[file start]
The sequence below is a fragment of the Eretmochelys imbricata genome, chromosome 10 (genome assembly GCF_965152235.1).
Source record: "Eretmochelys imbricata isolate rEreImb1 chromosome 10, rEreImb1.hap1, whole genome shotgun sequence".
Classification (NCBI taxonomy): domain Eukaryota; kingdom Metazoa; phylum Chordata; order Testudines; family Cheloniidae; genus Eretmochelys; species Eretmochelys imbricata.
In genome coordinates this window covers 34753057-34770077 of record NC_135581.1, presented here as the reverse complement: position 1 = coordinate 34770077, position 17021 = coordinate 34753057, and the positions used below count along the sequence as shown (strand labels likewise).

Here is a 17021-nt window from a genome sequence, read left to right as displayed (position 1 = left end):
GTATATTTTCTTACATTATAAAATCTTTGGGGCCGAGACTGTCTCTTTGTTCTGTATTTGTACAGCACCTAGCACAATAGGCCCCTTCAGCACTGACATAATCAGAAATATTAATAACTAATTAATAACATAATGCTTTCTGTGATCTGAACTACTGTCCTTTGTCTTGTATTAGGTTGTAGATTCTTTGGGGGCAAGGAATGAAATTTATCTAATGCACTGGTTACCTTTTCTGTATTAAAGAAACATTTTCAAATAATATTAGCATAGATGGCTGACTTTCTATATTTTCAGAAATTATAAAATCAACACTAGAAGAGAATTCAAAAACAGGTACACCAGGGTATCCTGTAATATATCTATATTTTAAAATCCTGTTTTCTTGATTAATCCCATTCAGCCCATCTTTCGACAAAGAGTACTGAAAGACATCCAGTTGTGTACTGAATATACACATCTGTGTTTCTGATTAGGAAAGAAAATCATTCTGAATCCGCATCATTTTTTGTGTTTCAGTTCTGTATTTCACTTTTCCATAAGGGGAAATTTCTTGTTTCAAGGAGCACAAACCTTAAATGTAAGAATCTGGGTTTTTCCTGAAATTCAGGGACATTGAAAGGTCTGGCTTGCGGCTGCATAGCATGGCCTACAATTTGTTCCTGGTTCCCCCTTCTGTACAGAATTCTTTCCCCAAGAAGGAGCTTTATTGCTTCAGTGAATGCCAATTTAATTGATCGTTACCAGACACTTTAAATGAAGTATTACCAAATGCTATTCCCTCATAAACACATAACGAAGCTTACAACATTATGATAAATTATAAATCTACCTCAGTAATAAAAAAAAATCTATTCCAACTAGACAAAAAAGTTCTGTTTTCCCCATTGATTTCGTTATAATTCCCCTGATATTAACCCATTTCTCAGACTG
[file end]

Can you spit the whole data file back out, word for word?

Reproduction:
The sequence below is a fragment of the Eretmochelys imbricata genome, chromosome 10 (genome assembly GCF_965152235.1).
Source record: "Eretmochelys imbricata isolate rEreImb1 chromosome 10, rEreImb1.hap1, whole genome shotgun sequence".
Classification (NCBI taxonomy): domain Eukaryota; kingdom Metazoa; phylum Chordata; order Testudines; family Cheloniidae; genus Eretmochelys; species Eretmochelys imbricata.
In genome coordinates this window covers 34753057-34770077 of record NC_135581.1, presented here as the reverse complement: position 1 = coordinate 34770077, position 17021 = coordinate 34753057, and the positions used below count along the sequence as shown (strand labels likewise).

Here is a 17021-nt window from a genome sequence, read left to right as displayed (position 1 = left end):
GTATATTTTCTTACATTATAAAATCTTTGGGGCCGAGACTGTCTCTTTGTTCTGTATTTGTACAGCACCTAGCACAATAGGCCCCTTCAGCACTGACATAATCAGAAATATTAATAACTAATTAATAACATAATGCTTTCTGTGATCTGAACTACTGTCCTTTGTCTTGTATTAGGTTGTAGATTCTTTGGGGGCAAGGAATGAAATTTATCTAATGCACTGGTTACCTTTTCTGTATTAAAGAAACATTTTCAAATAATATTAGCATAGATGGCTGACTTTCTATATTTTCAGAAATTATAAAATCAACACTAGAAGAGAATTCAAAAACAGGTACACCAGGGTATCCTGTAATATATCTATATTTTAAAATCCTGTTTTCTTGATTAATCCCATTCAGCCCATCTTTCGACAAAGAGTACTGAAAGACATCCAGTTGTGTACTGAATATACACATCTGTGTTTCTGATTAGGAAAGAAAATCATTCTGAATCCGCATCATTTTTTGTGTTTCAGTTCTGTATTTCACTTTTCCATAAGGGGAAATTTCTTGTTTCAAGGAGCACAAACCTTAAATGTAAGAATCTGGGTTTTTCCTGAAATTCAGGGACATTGAAAGGTCTGGCTTGCGGCTGCATAGCATGGCCTACAATTTGTTCCTGGTTCCCCCTTCTGTACAGAATTCTTTCCCCAAGAAGGAGCTTTATTGCTTCAGTGAATGCCAATTTAATTGATCGTTACCAGACACTTTAAATGAAGTATTACCAAATGCTATTCCCTCATAAACACATAACGAAGCTTACAACATTATGATAAATTATAAATCTACCTCAGTAATAAAAAAAAATCTATTCCAACTAGACAAAAAAGTTCTGTTTTCCCCATTGATTTCGTTATAATTCCCCTGATATTAACCCATTTCTCAGACTG